IN RE: the Claim of Theresa MOORING

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Supreme Court, Appellate Division, Third Department, New York.

IN RE: the Claim of Theresa MOORING, Appellant, v. AMERICAN AIRLINES et al., Respondents. Workers' Compensation Board, Respondent.

Decided: September 30, 2004

Before:  CREW III, J.P., PETERS, CARPINELLO, MUGGLIN and LAHTINEN, JJ. Theresa Mooring, Hicksville, appellant pro se.

Appeal from a decision of the Workers' Compensation Board, filed September 9, 2002, which ruled that claimant voluntarily withdrew from the labor market and denied her claim for workers' compensation benefits.

Claimant injured her back in the course of her employment as a bartender in 1999 and was thereafter awarded workers' compensation benefits.   Subsequently, the employer and its workers' compensation carrier controverted the claim, arguing that claimant's refusal of the employer's offer of light-duty work compelled a finding that she had voluntarily withdrawn from the labor market.   Following a hearing, the Workers' Compensation Law Judge agreed and disallowed her claim.   The decision was affirmed by the Workers' Compensation Board.   Claimant now appeals.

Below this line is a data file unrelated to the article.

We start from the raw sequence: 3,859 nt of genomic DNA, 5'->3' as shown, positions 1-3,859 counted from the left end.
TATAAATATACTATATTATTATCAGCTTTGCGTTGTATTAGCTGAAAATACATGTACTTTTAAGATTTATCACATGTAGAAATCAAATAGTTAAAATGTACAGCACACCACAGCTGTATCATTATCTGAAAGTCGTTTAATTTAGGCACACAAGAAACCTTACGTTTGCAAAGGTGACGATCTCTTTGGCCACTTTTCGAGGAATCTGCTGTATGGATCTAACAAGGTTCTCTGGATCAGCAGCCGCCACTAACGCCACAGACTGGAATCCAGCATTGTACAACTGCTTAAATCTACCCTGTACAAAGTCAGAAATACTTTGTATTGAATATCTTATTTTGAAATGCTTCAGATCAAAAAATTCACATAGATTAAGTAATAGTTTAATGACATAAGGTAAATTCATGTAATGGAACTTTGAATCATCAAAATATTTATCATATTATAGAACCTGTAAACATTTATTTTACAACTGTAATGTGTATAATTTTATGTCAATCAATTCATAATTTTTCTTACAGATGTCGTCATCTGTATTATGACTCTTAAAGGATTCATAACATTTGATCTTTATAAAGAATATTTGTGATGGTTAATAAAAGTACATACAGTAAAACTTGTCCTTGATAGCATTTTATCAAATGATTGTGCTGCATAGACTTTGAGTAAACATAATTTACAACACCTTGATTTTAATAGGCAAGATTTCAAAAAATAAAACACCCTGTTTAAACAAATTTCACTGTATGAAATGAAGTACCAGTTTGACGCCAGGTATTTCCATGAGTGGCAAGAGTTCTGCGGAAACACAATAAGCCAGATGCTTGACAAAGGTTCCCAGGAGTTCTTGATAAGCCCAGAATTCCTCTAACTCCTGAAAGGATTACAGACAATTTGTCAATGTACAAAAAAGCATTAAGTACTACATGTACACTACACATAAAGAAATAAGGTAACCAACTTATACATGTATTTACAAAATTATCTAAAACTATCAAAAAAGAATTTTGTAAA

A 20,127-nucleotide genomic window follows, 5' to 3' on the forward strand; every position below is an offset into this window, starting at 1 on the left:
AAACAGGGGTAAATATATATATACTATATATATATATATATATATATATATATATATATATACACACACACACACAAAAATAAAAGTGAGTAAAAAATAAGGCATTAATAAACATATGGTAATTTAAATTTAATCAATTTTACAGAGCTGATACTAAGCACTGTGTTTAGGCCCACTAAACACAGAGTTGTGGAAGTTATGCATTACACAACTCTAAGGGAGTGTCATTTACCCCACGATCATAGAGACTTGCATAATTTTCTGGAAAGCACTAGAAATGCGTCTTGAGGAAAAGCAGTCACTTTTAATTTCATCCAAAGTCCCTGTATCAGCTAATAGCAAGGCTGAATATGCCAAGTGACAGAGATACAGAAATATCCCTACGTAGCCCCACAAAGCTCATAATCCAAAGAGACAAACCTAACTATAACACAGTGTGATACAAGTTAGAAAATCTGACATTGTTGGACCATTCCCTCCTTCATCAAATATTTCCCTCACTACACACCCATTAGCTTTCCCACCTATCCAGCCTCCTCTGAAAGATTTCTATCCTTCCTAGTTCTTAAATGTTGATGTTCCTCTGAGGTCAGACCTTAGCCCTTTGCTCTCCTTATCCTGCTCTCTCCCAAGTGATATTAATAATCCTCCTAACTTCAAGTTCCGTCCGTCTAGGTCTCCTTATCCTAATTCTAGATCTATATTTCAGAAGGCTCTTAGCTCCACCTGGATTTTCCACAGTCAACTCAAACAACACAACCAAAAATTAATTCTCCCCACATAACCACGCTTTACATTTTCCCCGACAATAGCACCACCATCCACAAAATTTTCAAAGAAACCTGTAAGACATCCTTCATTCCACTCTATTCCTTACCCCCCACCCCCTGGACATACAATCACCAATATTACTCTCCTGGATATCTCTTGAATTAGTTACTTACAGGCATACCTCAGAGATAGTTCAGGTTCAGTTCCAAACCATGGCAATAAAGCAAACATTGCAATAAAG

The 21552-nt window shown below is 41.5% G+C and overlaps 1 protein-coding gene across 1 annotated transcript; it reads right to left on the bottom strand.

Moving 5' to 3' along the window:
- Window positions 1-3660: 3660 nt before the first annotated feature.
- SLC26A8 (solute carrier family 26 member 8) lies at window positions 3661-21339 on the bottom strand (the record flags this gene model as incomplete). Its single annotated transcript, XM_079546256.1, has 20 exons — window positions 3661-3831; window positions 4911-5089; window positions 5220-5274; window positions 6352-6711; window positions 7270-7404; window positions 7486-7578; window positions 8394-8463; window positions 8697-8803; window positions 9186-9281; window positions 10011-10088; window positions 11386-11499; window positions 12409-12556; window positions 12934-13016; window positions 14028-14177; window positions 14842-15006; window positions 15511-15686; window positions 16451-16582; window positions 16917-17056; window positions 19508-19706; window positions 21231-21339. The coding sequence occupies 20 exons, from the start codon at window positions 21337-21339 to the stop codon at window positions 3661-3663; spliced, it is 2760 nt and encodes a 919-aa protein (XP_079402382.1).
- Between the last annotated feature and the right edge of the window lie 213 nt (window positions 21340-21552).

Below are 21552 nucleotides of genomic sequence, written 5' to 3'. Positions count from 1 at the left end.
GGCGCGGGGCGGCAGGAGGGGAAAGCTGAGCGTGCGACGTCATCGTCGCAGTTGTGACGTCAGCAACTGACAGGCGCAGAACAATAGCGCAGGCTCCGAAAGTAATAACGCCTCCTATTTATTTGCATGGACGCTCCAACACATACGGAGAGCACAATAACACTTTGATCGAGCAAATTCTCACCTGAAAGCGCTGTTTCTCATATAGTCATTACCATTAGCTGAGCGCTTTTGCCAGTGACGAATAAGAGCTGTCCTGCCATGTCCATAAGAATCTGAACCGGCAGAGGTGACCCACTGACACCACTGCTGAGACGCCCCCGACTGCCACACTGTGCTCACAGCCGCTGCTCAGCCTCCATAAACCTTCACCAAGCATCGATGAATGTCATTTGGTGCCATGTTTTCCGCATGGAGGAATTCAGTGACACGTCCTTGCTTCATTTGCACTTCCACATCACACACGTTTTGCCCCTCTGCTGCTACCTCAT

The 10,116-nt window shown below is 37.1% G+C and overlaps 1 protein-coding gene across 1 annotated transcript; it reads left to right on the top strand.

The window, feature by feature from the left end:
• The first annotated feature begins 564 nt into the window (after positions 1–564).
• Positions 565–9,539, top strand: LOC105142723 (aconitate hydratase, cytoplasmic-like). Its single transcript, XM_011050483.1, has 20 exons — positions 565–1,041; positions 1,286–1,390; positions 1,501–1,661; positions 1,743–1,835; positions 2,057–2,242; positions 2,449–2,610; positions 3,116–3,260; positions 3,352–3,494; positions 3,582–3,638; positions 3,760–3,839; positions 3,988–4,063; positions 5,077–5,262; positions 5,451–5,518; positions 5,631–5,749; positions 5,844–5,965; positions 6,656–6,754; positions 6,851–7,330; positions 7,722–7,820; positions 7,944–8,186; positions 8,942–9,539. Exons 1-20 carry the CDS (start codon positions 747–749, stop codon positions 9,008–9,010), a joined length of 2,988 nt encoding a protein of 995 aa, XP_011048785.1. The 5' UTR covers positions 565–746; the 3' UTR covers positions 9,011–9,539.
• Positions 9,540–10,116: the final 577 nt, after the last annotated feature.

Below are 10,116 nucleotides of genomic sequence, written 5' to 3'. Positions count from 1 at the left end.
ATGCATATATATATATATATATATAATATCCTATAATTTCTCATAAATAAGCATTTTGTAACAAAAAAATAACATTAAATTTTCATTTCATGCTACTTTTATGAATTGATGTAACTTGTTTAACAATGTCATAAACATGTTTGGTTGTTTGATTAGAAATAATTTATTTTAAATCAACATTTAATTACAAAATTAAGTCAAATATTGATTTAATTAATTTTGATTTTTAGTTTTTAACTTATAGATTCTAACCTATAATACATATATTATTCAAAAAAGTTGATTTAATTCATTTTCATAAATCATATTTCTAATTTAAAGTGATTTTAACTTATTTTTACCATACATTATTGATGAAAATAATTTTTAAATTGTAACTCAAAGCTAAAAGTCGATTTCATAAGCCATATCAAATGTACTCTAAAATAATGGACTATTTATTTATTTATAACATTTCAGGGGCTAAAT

We affirm.  “Whether a claimant's refusal to accept a light-duty assignment constitutes a voluntary withdrawal from the labor market is a factual question for the Board and its determination will not be disturbed if supported by substantial evidence” (Matter of Testani v. Aramark Servs., 306 A.D.2d 709, 709, 760 N.Y.S.2d 694 [2003] [citations omitted];  see Matter of Peluso v. Fairview Fire Dist., 269 A.D.2d 623, 623, 702 N.Y.S.2d 701 [2000] ).   Here, the Board duly considered the undisputed testimony of claimant's employer that she had created a hostess position for claimant entailing only duties that fell within her medically prescribed work restrictions.   However, claimant rejected the offer, did not negotiate further with her employer, and failed to inform her treating physician of the offer (see Matter of Testani v. Aramark Servs., supra at 709, 760 N.Y.S.2d 694;  Matter of Korczyk v. City of Albany, 264 A.D.2d 908, 909, 695 N.Y.S.2d 429 [1999] ).   Claimant's testimony to the contrary presented a credibility issue that the Board was entitled to resolve against her (see Baumgarten v. New York State Banking Dept., 279 A.D.2d 741, 741-742, 718 N.Y.S.2d 480 [2001] ).

 Moreover, the testimony of claimant's treating physician, the physician retained by the carrier, and a videotape prepared by the carrier's investigator, showing claimant helping out at her friend's balloon store without the pain or limitations she testified to, establish that claimant was capable of performing the light-duty assignment.   The Board's consideration of the foregoing provides its findings with the requisite rational basis.   Therefore, its decision is supported by substantial evidence and must be affirmed.   Petitioner's remaining arguments are either not properly before this Court or lack merit.

ORDERED that the decision is affirmed, without costs.



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